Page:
DW-8000, 1985

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An upgrade from Korg's first digitally-controlled analog hybrid, the DW-6000, this house/techno staple doubled its digital waveforms from 8 to 16 and worked in a velocity-sensitive keyboard, an arpeggiator, auto-bend, and a digital delay that offered up to 512 milliseconds. In a similar manner to the Polysix, its eight voices could be played in polyphony or stacked together to create a fat monophonic lead.

DSS-1, 1986

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A product of Korg's brief affair with sampling synthesizers, this versative 12-bit machine would be their only sampler (up to five seconds) until the Triton workstation and Electribe boxes would be introduced the next decade. On top of two oscillators per eight voices, twin digital delays, and a particularly resonant filter, it included a simple additive synthesis engine which enabled users to create single-cycle waveforms on the fly.

DS-8, 1987

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As a direct response to digital competitors like the D-50 and DX-7, this four-operator-per-voice FM synth was another early instance of joystick implementation, performance controls, and digital effects such as chorus and flanger. Released the same year was the compact and stripped-down 707, which shared the same engine though deprived of effects.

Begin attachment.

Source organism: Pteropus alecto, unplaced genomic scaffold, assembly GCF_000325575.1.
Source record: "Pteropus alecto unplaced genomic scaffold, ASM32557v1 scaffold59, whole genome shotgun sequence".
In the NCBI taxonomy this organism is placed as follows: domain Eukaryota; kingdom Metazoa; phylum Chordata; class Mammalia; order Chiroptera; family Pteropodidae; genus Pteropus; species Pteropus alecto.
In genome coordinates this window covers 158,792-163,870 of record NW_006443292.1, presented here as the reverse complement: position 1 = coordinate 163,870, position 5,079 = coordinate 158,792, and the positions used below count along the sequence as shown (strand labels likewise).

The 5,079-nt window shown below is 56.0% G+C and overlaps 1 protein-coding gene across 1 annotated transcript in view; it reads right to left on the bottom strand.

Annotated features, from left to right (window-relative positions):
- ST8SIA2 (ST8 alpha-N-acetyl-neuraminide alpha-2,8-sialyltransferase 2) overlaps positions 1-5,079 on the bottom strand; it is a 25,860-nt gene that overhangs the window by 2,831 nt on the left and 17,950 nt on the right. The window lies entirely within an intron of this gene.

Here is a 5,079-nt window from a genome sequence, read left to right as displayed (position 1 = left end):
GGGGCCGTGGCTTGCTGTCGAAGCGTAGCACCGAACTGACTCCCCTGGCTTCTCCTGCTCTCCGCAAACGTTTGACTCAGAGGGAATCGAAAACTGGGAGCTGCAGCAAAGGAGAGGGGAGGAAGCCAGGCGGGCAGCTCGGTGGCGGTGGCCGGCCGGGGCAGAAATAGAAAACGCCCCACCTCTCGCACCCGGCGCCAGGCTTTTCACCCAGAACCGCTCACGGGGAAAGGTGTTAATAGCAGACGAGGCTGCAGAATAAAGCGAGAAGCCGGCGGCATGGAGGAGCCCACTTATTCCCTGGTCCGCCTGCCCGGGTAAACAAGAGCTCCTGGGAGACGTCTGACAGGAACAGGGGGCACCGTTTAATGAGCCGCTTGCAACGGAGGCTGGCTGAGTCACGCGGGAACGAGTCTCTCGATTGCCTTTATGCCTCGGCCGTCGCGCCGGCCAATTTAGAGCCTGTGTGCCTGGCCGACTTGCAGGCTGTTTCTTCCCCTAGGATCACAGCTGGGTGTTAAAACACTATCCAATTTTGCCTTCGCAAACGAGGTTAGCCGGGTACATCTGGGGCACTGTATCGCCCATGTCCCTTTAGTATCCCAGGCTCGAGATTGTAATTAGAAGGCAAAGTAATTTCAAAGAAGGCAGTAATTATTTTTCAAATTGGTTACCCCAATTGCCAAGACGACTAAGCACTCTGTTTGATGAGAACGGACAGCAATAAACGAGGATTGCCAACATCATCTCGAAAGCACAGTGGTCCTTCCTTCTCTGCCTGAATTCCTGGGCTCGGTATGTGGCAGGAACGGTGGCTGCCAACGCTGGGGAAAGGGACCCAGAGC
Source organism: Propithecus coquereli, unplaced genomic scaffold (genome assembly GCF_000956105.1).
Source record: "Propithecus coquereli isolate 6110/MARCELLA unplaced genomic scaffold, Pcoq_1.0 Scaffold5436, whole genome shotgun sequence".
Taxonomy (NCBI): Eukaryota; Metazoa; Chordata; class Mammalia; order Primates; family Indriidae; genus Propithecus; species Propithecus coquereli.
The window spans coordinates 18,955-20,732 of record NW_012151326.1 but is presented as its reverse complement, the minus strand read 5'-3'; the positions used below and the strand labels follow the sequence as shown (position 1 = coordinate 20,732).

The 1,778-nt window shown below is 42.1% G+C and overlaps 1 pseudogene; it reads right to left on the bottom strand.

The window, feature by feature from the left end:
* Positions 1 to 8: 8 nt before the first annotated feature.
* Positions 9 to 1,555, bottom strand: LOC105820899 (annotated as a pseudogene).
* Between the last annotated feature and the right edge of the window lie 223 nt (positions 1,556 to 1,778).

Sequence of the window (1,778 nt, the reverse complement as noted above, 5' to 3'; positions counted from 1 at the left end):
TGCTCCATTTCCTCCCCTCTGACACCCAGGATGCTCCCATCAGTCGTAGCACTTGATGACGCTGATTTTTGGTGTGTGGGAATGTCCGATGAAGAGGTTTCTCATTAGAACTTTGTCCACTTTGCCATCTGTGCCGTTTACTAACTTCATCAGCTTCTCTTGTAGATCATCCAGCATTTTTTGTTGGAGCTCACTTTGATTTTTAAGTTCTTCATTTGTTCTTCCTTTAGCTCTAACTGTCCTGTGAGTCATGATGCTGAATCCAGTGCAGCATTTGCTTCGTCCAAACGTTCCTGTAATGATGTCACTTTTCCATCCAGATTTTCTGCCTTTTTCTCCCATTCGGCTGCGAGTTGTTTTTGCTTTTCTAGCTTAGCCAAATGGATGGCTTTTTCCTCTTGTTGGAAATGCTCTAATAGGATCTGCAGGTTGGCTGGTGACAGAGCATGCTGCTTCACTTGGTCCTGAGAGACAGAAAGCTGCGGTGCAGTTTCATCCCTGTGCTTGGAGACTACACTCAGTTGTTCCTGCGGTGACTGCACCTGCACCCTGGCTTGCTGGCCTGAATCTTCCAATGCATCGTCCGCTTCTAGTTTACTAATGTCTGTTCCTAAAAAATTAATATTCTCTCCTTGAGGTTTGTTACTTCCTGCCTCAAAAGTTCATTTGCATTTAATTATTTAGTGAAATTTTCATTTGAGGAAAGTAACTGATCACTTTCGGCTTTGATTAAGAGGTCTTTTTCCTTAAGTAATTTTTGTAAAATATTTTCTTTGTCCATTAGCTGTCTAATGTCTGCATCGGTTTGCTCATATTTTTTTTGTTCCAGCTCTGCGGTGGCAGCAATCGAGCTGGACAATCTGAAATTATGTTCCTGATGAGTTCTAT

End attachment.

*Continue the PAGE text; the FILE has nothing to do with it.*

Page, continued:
M1, 1988

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At the time of its manufacturing, this 61-key workstation was one of the best-selling synthesizers of all time and still remains one of Korg's greatest successes. It introduced the company's state-of-the-art AI synthesis, which allowed for 4MB of PCM-sampled/synthesized waveforms to be shaped using analog-style editing. Also packed in was an eight-track synthesizer, eight parts of multitimbrality, and a wide array of digital multi-effects. The success of the M1 led Korg down the rabbithole of developing more workstations, beginning with 1991's 01/W.

Wavestation, 1990

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This synth was the first of Korg's products to utilize "wave sequencing" technology, picking up where Dave Smith left off during his development of vector synthesis at Sequential. (For those uninformed, wave sequencing enabled short segments of sampled audio to be stitched and crossfaded together, allowing for esoteric and ethereal sound design potential.) Though programming proved to be an obstacle, its 2MB of samples, 32-voice polyphony and a multi-effects unit enabled this unit to produce some lush digital textures.

Z1, 1997